For my parents, I think they were just glad to be here. They were glad to get work. They were glad their kids are okay. My mom says in the film it’s not that they weren’t offended—that just wasn’t a focus in their lives. They had other things to worry about.
But my parents have lived in America longer than they’ve lived in India at this point. Their view of America now is very different than it was when I was a kid. They’ve evolved. This is their home. This is their country. So now they feel very differently, I think, than they did when I was a kid.
C: My favorite line from the film is “I’ve never heard someone say they liked Apu because he exposed the idiocy and bigotry of Americans.” What would a character or show that exists in that way even look like?
HK: You know what it would look like? It would look like the rest of The Simpsons.
That’s what The Simpsons does. That’s why Apu doesn’t make sense in that world in a lot of ways. It’s too basic. It’s too cliche. People say “The Simpsons is full of stereotypes, that’s what they do.” And I’m like “that’s what you’re getting out of The Simpsons?!”
The Simpsons is brilliant political satire. It’s brilliant pop culture satire. It in a very clever way talks about the big issues of our era without being too abrasive. Apu doesn’t fit when you think about it like that. He’s built on a faulty foundation. He’s immediately not as nuanced.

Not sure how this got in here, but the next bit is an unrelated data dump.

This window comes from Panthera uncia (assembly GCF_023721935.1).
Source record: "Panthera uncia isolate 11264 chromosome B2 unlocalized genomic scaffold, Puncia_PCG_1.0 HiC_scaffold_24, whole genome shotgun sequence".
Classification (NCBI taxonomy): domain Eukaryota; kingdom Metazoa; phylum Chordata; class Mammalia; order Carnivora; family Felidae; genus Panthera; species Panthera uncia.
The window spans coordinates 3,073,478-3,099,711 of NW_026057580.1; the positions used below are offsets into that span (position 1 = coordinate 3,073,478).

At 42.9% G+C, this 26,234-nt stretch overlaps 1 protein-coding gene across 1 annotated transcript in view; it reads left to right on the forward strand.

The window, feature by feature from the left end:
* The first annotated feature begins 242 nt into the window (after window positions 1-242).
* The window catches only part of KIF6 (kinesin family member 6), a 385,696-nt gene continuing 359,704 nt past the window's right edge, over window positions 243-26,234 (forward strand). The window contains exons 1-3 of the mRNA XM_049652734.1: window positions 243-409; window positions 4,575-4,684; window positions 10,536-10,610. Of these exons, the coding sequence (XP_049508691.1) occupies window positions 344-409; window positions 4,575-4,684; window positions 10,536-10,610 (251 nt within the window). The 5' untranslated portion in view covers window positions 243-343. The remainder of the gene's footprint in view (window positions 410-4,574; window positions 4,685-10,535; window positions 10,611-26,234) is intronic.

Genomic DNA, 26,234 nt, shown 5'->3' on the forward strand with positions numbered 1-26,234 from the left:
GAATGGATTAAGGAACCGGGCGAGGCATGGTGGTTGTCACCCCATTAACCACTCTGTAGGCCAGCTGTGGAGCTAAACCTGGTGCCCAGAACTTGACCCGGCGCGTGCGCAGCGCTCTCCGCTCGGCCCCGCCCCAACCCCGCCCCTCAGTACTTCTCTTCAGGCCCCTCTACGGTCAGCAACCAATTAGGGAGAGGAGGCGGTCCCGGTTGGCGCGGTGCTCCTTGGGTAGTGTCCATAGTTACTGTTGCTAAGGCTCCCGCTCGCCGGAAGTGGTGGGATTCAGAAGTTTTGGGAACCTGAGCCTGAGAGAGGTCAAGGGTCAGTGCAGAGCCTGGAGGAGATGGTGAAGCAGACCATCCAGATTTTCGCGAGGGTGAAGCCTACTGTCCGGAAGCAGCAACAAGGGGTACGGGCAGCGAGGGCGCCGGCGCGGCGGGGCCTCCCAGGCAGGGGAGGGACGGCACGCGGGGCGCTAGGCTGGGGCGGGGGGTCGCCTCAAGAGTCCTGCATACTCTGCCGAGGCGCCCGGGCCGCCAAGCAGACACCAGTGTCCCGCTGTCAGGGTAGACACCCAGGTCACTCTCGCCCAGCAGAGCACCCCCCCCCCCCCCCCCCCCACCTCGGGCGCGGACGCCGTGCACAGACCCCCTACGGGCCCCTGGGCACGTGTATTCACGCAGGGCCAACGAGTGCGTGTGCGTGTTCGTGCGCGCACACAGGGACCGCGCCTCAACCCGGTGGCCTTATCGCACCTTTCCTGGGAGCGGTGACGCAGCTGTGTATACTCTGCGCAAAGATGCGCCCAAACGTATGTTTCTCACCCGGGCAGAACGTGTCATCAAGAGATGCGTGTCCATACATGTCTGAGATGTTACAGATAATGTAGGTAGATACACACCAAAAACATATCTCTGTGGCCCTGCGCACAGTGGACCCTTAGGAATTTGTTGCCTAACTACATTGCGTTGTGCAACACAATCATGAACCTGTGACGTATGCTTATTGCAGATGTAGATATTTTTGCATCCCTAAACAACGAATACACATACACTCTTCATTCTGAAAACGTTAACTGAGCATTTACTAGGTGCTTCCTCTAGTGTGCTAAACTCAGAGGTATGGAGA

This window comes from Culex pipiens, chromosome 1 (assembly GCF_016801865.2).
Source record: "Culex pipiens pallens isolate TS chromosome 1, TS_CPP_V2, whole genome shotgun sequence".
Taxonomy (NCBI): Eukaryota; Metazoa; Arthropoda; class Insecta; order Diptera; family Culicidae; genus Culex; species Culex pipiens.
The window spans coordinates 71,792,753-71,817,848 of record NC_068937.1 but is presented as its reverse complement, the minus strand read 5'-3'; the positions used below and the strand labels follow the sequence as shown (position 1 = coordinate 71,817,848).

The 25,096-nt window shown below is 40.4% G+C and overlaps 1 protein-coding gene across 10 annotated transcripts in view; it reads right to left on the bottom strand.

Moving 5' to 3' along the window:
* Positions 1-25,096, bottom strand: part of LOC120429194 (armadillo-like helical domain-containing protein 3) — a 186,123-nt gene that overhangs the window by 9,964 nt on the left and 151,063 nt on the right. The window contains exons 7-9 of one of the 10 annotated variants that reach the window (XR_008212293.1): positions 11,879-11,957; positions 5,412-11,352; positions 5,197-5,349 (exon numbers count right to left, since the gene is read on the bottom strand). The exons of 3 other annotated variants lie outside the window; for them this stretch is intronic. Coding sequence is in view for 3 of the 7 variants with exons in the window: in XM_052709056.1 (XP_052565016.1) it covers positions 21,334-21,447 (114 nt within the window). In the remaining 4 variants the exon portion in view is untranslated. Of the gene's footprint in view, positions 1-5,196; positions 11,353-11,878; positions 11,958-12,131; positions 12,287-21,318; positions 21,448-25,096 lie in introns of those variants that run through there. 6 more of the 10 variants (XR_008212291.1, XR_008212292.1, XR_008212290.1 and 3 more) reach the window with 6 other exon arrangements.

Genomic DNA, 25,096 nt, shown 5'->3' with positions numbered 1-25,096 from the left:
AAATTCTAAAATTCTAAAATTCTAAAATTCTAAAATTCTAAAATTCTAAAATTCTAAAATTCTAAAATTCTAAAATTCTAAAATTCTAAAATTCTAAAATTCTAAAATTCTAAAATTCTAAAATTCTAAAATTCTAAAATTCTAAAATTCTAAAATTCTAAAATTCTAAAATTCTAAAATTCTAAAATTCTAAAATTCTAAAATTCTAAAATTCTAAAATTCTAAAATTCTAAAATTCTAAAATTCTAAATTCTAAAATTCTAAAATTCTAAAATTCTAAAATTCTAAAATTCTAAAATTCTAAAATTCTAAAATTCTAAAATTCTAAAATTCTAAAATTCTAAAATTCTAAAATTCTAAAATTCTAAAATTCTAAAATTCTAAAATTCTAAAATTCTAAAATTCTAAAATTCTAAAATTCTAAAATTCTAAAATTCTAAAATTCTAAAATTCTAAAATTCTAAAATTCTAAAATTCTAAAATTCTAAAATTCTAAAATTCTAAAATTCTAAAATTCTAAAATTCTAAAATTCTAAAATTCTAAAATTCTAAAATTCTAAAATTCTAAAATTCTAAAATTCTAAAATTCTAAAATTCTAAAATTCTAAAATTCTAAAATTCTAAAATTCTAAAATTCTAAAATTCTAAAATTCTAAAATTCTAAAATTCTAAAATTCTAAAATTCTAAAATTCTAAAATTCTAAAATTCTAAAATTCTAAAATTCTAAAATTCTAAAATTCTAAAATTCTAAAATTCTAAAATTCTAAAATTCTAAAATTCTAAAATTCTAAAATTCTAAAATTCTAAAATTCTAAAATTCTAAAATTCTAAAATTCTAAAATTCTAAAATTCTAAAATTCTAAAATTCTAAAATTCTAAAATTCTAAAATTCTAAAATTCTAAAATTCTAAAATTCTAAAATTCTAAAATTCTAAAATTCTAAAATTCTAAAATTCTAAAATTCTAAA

C: How valid do you think the “we stereotype everyone” defense is across film and television in general, though?
HK: It’s nonsense. It’s the argument of equal opportunity offense. Well, give me equal opportunities and we can talk.
That’s not where we’re at. Each of our images are worth more than each of a White person’s images, because they have a ton of them. With each one of ours, that’s it.
It’s like “oh? Kal Penn’s in a movie? That’s it for the year.” And that was still new. When he was in Harold and Kumar, there were South Asian people complaining “why do they have to show us smoking weed? This is our one thing that we have.” To me, it was like “we’re a lead in a movie! We exist!”
It just matters more. And that’s true with all people of color. It’s always like “this is the one thing that we have—do it right.”
C: There are other serious issues with the representation of Asian people in Hollywood. For example, Aziz Ansari and Kumail Nanjiani have both been criticized for the frequency in which they cast White women as their romantic co-stars, contributing to the erasure of South Asian women.
HK That’s another problem when we only have a handful of people—they have to do everything. If that’s not true to Aziz and if that’s not true to Kumail, why would they create a story that they can’t write? At the end of the day, this requires more people getting opportunities to share their stories—like Aparna. She deserves a show. There are so many women who deserve a show.
People were going after Lena Dunham in Girls, and I got that. I understood the critiques. But part of me was like “okay, she’s not going to do it well anyway, though.” If you want her to talk about our issues, I’d rather you just give the show to Issa Rae, because she can actually talk from the perspective of a woman of color and there’s more to relate to there.
To me, the bigger thing is let’s get more of our voices out there. Our voices are more valuable now than ever before, because they’ve surpressed us forever. So every story we tell is a new one.